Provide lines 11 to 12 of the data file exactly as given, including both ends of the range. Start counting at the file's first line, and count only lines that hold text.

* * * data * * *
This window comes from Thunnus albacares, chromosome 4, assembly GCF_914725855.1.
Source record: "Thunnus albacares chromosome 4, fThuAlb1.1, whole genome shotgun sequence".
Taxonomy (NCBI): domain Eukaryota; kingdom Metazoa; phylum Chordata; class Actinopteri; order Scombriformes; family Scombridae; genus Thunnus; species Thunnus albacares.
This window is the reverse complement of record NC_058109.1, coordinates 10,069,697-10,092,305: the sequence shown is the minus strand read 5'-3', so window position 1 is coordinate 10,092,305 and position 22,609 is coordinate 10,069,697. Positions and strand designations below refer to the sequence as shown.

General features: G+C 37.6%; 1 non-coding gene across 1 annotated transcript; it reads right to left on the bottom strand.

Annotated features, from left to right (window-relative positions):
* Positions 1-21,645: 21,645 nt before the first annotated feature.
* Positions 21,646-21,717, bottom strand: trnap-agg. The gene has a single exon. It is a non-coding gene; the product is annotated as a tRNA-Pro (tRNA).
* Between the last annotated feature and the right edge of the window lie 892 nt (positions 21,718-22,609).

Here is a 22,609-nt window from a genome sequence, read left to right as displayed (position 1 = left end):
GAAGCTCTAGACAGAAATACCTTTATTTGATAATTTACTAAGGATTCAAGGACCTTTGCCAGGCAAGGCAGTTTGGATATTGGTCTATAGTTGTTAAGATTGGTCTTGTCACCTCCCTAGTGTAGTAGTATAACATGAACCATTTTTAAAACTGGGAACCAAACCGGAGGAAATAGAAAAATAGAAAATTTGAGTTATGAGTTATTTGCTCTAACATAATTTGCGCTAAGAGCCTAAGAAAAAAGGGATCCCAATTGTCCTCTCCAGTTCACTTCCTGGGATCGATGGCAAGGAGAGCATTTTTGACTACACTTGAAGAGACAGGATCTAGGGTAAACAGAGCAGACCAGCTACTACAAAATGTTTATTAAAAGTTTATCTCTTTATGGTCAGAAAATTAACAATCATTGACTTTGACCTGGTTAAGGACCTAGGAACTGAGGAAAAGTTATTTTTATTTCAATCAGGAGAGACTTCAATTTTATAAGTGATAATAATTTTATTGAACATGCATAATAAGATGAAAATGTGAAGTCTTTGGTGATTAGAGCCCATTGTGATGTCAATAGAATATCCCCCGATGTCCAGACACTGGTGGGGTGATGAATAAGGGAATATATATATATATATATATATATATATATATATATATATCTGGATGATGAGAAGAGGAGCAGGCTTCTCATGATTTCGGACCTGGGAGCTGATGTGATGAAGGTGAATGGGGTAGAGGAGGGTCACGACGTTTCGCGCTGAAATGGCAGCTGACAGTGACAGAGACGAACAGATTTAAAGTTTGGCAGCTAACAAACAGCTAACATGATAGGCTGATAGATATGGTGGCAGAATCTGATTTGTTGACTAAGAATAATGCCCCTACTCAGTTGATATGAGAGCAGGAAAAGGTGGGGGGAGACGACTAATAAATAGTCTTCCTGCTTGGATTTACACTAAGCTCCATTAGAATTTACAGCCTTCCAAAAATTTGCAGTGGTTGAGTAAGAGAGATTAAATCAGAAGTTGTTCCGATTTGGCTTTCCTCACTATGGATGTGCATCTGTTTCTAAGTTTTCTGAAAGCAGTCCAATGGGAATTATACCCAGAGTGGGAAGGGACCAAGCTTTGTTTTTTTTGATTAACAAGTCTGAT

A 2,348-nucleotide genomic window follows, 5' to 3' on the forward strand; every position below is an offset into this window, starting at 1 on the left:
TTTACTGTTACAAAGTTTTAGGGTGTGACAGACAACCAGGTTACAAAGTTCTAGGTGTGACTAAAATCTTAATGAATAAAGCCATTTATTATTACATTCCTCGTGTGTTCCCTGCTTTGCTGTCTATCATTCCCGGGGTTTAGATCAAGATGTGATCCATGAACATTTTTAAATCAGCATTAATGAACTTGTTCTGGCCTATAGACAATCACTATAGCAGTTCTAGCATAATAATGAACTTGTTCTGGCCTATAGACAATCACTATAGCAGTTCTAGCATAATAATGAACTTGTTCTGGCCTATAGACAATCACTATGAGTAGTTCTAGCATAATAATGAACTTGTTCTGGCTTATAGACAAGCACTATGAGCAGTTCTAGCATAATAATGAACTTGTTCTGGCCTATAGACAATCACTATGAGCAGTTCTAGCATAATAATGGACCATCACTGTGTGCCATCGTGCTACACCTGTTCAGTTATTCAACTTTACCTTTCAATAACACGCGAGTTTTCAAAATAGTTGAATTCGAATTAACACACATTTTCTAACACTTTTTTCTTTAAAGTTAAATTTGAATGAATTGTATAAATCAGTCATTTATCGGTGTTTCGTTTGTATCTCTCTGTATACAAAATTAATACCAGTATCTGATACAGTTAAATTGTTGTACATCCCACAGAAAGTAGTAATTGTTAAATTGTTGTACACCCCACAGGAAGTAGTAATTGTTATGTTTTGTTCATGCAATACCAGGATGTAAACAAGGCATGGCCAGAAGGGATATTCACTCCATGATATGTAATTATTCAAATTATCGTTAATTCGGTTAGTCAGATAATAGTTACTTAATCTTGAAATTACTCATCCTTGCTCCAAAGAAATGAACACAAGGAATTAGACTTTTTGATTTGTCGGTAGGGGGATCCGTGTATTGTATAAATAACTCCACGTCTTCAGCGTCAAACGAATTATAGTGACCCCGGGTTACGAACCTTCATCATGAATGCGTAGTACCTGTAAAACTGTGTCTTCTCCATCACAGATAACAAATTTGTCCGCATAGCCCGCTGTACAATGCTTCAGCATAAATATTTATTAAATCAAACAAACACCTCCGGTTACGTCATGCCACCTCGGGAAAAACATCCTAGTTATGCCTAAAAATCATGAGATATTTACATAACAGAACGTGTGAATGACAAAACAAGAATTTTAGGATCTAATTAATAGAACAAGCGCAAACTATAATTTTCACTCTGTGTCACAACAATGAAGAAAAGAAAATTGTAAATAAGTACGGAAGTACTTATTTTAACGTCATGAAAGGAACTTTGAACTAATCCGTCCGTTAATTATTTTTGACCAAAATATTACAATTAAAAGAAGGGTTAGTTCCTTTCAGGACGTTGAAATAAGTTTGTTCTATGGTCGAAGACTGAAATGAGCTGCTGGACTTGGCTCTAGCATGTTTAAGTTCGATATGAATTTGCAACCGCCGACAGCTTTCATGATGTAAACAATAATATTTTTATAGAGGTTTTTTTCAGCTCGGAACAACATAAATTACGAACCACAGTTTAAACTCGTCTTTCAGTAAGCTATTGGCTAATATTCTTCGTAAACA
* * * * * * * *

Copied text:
GAAGCTCTAGACAGAAATACCTTTATTTGATAATTTACTAAGGATTCAAGGACCTTTGCCAGGCAAGGCAGTTTGGATATTGGTCTATAGTTGTTAAGATTGGTCTTGTCACCTCCCTAGTGTAGTAGTATAACATGAACCATTTTTAAAACTGGGAACCAAACCGGAGGAAATAGAAAAATAGAAAATTTGAGTTATGAGTTATTTGCTCTAACATAATTTGCGCTAAGAGCCTAAGAAAAAAGGGATCCCAATTGTCCTCTCCAGTTCACTTCCTGGGATCGATGGCAAGGAGAGCATTTTTGACTACACTTGAAGAGACAGGATCTAGGGTAAACAGAGCAGACCAGCTACTACAAAATGTTTATTAAAAGTTTATCTCTTTATGGTCAGAAAATTAACAATCATTGACTTTGACCTGGTTAAGGACCTAGGAACTGAGGAAAAGTTATTTTTATTTCAATCAGGAGAGACTTCAATTTTATAAGTGATAATAATTTTATTGAACATGCATAATAAGATGAAAATGTGAAGTCTTTGGTGATTAGAGCCCATTGTGATGTCAATAGAATATCCCCCGATGTCCAGACACTGGTGGGGTGATGAATAAGGGAATATATATATATATATATATATATATATATATATATATATCTGGATGATGAGAAGAGGAGCAGGCTTCTCATGATTTCGGACCTGGGAGCTGATGTGATGAAGGTGAATGGGGTAGAGGAGGGTCACGACGTTTCGCGCTGAAATGGCAGCTGACAGTGACAGAGACGAACAGATTTAAAGTTTGGCAGCTAACAAACAGCTAACATGATAGGCTGATAGATATGGTGGCAGAATCTGATTTGTTGACTAAGAATAATGCCCCTACTCAGTTGATATGAGAGCAGGAAAAGGTGGGGGGAGACGACTAATAAATAGTCTTCCTGCTTGGATTTACACTAAGCTCCATTAGAATTTACAGCCTTCCAAAAATTTGCAGTGGTTGAGTAAGAGAGATTAAATCAGAAGTTGTTCCGATTTGGCTTTCCTCACTATGGATGTGCATCTGTTTCTAAGTTTTCTGAAAGCAGTCCAATGGGAATTATACCCAGAGTGGGAAGGGACCAAGCTTTGTTTTTTTTGATTAACAAGTCTGAT

A 2,348-nucleotide genomic window follows, 5' to 3' on the forward strand; every position below is an offset into this window, starting at 1 on the left: